I had to tell my family our plans.
I traveled to my hometown in Minnesota for the holiday and the mood was festive. As I finished washing the dishes from Thanksgiving dinner, my sister Gretchen threw me a nervous glance.
“We are going to the Mall of America for Black Friday,” I finally announced. Our mother paled and raised her eyebrows.
My journalistic curiosity had drowned out my aversion to malls, even though it was Mall of America, one of the largest malls in the world, a sprawling city-within-a-city. I was willing to jump into what could be an extended nightmare of screaming kids, tourists and overpriced merchandise.
My sister saw regret on my face.
“It will be fun,” she persuaded. Our mother’s silence demonstrated she was not convinced.
We knew what she was thinking. Consumerism, which had already clouded Christmas, had invaded her family’s Thanksgiving. In the past, we watched news of long lines and trampling deaths, for a toy or cheap electronics. She feared her own daughters had become victims of this decline of American culture.
Around midnight, we arrived at the mall armed with coffee and prepared for mayhem. The mall was energized. It was bustling with youthful excitement and chatter.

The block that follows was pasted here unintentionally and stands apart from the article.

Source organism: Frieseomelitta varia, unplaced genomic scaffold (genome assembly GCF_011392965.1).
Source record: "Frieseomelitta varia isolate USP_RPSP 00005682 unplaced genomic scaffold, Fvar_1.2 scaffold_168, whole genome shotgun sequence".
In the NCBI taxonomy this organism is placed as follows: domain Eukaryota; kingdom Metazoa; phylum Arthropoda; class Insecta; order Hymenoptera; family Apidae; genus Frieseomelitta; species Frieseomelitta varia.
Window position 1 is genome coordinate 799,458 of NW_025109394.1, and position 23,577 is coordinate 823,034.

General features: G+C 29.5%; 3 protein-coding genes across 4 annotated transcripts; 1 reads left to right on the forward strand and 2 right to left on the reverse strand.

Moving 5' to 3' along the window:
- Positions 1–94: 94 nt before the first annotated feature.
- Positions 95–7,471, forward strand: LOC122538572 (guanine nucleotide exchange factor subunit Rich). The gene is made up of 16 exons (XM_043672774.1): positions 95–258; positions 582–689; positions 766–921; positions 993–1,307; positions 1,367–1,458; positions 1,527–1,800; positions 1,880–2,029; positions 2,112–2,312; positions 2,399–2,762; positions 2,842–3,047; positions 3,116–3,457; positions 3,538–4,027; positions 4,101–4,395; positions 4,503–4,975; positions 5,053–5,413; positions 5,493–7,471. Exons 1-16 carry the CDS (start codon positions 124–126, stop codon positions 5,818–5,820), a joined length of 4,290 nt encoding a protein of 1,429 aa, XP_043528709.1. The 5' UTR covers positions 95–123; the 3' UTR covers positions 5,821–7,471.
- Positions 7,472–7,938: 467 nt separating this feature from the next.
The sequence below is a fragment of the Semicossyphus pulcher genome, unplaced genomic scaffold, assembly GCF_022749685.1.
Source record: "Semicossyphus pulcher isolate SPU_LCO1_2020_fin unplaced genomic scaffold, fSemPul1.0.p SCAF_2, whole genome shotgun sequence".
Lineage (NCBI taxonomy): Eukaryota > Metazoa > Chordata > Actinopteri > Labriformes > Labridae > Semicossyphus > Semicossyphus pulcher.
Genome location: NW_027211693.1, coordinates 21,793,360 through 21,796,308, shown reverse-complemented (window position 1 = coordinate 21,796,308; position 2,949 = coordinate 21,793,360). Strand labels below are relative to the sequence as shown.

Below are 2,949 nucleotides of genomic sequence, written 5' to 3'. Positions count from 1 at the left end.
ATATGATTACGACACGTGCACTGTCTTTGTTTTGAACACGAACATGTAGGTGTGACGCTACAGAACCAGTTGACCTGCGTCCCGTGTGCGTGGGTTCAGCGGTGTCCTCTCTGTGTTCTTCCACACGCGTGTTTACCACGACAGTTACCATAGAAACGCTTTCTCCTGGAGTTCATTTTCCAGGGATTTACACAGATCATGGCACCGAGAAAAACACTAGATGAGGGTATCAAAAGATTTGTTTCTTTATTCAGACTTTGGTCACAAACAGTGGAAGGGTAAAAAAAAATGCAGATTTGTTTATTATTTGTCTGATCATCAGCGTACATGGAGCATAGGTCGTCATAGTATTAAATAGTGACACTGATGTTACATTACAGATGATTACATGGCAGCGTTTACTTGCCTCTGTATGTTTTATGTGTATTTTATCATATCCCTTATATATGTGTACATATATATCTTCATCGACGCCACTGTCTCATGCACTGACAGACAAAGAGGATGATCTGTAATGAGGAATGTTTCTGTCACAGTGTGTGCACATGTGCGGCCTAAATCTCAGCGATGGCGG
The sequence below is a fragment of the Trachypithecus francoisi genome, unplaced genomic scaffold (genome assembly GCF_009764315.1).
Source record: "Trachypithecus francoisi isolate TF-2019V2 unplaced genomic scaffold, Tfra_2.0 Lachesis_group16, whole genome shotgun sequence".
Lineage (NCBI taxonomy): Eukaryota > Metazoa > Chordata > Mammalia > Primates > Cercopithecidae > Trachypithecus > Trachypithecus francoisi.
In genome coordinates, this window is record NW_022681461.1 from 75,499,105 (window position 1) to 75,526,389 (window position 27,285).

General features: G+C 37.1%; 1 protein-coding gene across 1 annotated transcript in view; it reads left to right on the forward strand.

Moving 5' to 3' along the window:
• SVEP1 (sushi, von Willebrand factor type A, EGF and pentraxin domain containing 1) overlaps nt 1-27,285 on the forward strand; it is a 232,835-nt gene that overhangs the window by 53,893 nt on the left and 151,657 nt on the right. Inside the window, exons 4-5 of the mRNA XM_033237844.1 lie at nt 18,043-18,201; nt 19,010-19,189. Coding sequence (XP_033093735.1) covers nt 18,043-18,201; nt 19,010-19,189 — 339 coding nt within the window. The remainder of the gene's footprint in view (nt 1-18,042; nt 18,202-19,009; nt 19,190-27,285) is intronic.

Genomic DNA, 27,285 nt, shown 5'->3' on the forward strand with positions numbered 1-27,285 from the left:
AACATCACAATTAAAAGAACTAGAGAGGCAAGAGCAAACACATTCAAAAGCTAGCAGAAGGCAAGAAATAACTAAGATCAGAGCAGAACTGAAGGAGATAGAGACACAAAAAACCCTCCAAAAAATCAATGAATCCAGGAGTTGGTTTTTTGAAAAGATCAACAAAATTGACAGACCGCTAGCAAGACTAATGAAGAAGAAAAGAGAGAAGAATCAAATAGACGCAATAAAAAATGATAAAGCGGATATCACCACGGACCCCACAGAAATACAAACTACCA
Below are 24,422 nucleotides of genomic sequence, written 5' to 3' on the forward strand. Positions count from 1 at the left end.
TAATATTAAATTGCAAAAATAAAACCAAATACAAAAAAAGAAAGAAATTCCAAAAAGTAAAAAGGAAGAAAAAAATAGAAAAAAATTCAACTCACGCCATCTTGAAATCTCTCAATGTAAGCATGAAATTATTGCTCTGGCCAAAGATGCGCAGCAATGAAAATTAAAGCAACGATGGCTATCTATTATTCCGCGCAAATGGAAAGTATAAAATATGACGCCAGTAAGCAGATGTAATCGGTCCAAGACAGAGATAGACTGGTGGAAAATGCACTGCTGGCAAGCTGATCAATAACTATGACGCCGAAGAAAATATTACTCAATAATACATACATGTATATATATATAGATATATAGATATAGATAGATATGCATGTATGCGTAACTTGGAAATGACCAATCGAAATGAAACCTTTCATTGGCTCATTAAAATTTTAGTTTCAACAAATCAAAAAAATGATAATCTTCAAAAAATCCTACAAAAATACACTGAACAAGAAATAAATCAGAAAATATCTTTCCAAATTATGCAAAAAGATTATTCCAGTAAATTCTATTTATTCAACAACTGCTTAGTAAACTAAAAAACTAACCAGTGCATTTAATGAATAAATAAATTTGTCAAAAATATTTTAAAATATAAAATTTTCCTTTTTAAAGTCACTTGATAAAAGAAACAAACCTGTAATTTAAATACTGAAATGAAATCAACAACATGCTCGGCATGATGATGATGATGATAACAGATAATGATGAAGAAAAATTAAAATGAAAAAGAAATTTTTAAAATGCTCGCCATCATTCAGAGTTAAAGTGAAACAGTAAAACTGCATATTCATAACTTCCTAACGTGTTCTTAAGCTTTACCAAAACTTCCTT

“People aren’t trampling over each other?” my sister asked, with a hint of disappointment in her voice.
I followed her eyes to the bored police officers and wondered if Black Friday’s reputation was a victim of my own field - the media.
We entered a store and were cheerfully greeted by store employee decorated in a Santa cap.
“I heard there was a long line at Victoria Secret,” she said excitedly. Her pause and wide eyes begged for more details about the rest of the mall. Her enthusiasm was contagious.
I felt an energy in my stomach that reminded me of a Christmas we spent in Jamaica. We followed the local tradition and went to the night market on Christmas Eve, which kindled the holiday mood.
As we strolled through the mall, food vendors tempted us with samples and compliments.
“Do you remember the food vendor in Guatemala who lured us to buy stuff with promises of a free smoothie?” my sister laughed, reflecting on our three-month stay in the country.
We walked into the Mall of America expecting to be shocked and entertained by crazed coupon-clippers, climbing over each other to reach for the best deal.
Black Friday challenged us and proved us wrong.
The spirit of the holiday season can not be destroyed by sales or isolated stories of criminal behavior. The holidays are a secret recipe made up of memories and experiences.
In lives that are so often isolated behind computer screens and smart phones, shopping with family and friends should be a welcome addition to American culture.
"Maybe we should take mom next year," I said to my sister with a wink.